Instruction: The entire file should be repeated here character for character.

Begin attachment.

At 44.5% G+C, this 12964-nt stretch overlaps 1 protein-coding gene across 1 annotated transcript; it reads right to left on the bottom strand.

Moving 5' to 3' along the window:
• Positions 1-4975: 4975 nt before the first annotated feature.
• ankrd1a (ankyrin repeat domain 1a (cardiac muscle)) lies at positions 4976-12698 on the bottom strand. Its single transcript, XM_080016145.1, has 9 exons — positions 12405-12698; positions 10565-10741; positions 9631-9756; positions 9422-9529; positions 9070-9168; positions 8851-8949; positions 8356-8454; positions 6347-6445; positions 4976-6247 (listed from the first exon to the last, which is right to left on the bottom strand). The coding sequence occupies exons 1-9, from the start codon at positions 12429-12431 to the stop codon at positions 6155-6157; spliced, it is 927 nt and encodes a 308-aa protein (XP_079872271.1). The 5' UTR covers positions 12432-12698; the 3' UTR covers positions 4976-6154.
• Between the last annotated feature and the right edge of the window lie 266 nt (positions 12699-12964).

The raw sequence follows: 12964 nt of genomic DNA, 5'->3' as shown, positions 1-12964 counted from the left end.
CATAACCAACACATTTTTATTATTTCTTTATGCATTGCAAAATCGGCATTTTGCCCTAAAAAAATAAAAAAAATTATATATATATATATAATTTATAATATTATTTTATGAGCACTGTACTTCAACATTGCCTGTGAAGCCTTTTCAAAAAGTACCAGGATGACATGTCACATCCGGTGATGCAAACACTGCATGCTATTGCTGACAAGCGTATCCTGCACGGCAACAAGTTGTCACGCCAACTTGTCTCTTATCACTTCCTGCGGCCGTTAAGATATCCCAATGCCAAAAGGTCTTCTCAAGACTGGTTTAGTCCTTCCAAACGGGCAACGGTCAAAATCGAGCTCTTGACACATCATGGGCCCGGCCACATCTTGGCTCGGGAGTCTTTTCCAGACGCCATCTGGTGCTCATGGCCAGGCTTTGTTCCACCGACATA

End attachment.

At 44.5% G+C, this 12964-nt stretch overlaps 1 protein-coding gene across 1 annotated transcript; it reads right to left on the bottom strand.

Moving 5' to 3' along the window:
• Positions 1-4975: 4975 nt before the first annotated feature.
• ankrd1a (ankyrin repeat domain 1a (cardiac muscle)) lies at positions 4976-12698 on the bottom strand. Its single transcript, XM_080016145.1, has 9 exons — positions 12405-12698; positions 10565-10741; positions 9631-9756; positions 9422-9529; positions 9070-9168; positions 8851-8949; positions 8356-8454; positions 6347-6445; positions 4976-6247 (listed from the first exon to the last, which is right to left on the bottom strand). The coding sequence occupies exons 1-9, from the start codon at positions 12429-12431 to the stop codon at positions 6155-6157; spliced, it is 927 nt and encodes a 308-aa protein (XP_079872271.1). The 5' UTR covers positions 12432-12698; the 3' UTR covers positions 4976-6154.
• Between the last annotated feature and the right edge of the window lie 266 nt (positions 12699-12964).

The raw sequence follows: 12964 nt of genomic DNA, 5'->3' as shown, positions 1-12964 counted from the left end.
CATAACCAACACATTTTTATTATTTCTTTATGCATTGCAAAATCGGCATTTTGCCCTAAAAAAATAAAAAAAATTATATATATATATATAATTTATAATATTATTTTATGAGCACTGTACTTCAACATTGCCTGTGAAGCCTTTTCAAAAAGTACCAGGATGACATGTCACATCCGGTGATGCAAACACTGCATGCTATTGCTGACAAGCGTATCCTGCACGGCAACAAGTTGTCACGCCAACTTGTCTCTTATCACTTCCTGCGGCCGTTAAGATATCCCAATGCCAAAAGGTCTTCTCAAGACTGGTTTAGTCCTTCCAAACGGGCAACGGTCAAAATCGAGCTCTTGACACATCATGGGCCCGGCCACATCTTGGCTCGGGAGTCTTTTCCAGACGCCATCTGGTGCTCATGGCCAGGCTTTGTTCCACCGACATA